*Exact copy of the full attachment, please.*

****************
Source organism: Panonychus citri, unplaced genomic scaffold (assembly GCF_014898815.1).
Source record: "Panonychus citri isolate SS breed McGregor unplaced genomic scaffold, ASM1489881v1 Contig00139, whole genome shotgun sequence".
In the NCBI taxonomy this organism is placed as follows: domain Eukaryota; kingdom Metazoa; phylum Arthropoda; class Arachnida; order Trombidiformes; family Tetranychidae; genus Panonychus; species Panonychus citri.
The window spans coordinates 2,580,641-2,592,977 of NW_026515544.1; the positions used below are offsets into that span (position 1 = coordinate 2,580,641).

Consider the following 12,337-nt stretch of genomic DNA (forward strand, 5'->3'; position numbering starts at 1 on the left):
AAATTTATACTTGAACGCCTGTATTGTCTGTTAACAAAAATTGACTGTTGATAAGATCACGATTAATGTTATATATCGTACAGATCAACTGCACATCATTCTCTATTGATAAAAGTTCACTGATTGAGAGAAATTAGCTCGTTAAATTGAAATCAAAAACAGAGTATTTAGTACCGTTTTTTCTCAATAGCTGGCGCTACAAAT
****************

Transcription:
Source organism: Panonychus citri, unplaced genomic scaffold (assembly GCF_014898815.1).
Source record: "Panonychus citri isolate SS breed McGregor unplaced genomic scaffold, ASM1489881v1 Contig00139, whole genome shotgun sequence".
In the NCBI taxonomy this organism is placed as follows: domain Eukaryota; kingdom Metazoa; phylum Arthropoda; class Arachnida; order Trombidiformes; family Tetranychidae; genus Panonychus; species Panonychus citri.
The window spans coordinates 2,580,641-2,592,977 of NW_026515544.1; the positions used below are offsets into that span (position 1 = coordinate 2,580,641).

Consider the following 12,337-nt stretch of genomic DNA (forward strand, 5'->3'; position numbering starts at 1 on the left):
AAATTTATACTTGAACGCCTGTATTGTCTGTTAACAAAAATTGACTGTTGATAAGATCACGATTAATGTTATATATCGTACAGATCAACTGCACATCATTCTCTATTGATAAAAGTTCACTGATTGAGAGAAATTAGCTCGTTAAATTGAAATCAAAAACAGAGTATTTAGTACCGTTTTTTCTCAATAGCTGGCGCTACAAAT